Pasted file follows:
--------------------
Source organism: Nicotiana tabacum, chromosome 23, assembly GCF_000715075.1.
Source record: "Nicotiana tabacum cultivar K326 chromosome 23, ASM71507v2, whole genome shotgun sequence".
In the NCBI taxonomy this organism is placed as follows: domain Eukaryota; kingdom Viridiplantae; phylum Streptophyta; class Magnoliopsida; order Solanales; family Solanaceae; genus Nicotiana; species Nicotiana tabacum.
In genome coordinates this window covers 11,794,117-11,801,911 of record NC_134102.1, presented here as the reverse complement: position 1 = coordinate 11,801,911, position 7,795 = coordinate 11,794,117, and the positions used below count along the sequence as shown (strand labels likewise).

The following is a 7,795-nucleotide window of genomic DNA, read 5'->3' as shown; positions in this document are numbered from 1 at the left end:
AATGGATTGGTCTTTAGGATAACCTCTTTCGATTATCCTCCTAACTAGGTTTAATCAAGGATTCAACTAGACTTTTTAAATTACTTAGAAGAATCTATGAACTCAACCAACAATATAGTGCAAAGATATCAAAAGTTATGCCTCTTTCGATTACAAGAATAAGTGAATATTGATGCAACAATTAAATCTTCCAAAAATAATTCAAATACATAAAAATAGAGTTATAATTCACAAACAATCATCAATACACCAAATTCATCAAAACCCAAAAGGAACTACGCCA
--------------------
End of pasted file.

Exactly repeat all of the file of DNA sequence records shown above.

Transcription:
Source organism: Nicotiana tabacum, chromosome 23, assembly GCF_000715075.1.
Source record: "Nicotiana tabacum cultivar K326 chromosome 23, ASM71507v2, whole genome shotgun sequence".
In the NCBI taxonomy this organism is placed as follows: domain Eukaryota; kingdom Viridiplantae; phylum Streptophyta; class Magnoliopsida; order Solanales; family Solanaceae; genus Nicotiana; species Nicotiana tabacum.
In genome coordinates this window covers 11,794,117-11,801,911 of record NC_134102.1, presented here as the reverse complement: position 1 = coordinate 11,801,911, position 7,795 = coordinate 11,794,117, and the positions used below count along the sequence as shown (strand labels likewise).

The following is a 7,795-nucleotide window of genomic DNA, read 5'->3' as shown; positions in this document are numbered from 1 at the left end:
AATGGATTGGTCTTTAGGATAACCTCTTTCGATTATCCTCCTAACTAGGTTTAATCAAGGATTCAACTAGACTTTTTAAATTACTTAGAAGAATCTATGAACTCAACCAACAATATAGTGCAAAGATATCAAAAGTTATGCCTCTTTCGATTACAAGAATAAGTGAATATTGATGCAACAATTAAATCTTCCAAAAATAATTCAAATACATAAAAATAGAGTTATAATTCACAAACAATCATCAATACACCAAATTCATCAAAACCCAAAAGGAACTACGCCA